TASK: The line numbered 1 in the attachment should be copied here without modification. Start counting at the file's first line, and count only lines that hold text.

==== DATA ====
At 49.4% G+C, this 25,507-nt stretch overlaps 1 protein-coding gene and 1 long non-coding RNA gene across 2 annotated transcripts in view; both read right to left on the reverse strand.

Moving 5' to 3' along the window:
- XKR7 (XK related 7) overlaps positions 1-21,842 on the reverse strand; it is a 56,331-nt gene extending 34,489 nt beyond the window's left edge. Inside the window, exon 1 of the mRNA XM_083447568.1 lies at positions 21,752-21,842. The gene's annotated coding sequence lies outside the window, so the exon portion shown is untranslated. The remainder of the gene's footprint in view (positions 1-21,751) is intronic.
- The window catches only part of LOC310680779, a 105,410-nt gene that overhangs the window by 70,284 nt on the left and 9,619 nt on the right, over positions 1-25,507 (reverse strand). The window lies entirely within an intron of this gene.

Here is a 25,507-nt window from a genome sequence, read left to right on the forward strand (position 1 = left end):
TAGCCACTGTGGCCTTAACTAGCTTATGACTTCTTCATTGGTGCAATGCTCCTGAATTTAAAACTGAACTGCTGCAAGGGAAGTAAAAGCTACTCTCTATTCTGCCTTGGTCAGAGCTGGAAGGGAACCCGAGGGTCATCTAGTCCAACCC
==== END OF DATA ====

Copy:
At 49.4% G+C, this 25,507-nt stretch overlaps 1 protein-coding gene and 1 long non-coding RNA gene across 2 annotated transcripts in view; both read right to left on the reverse strand.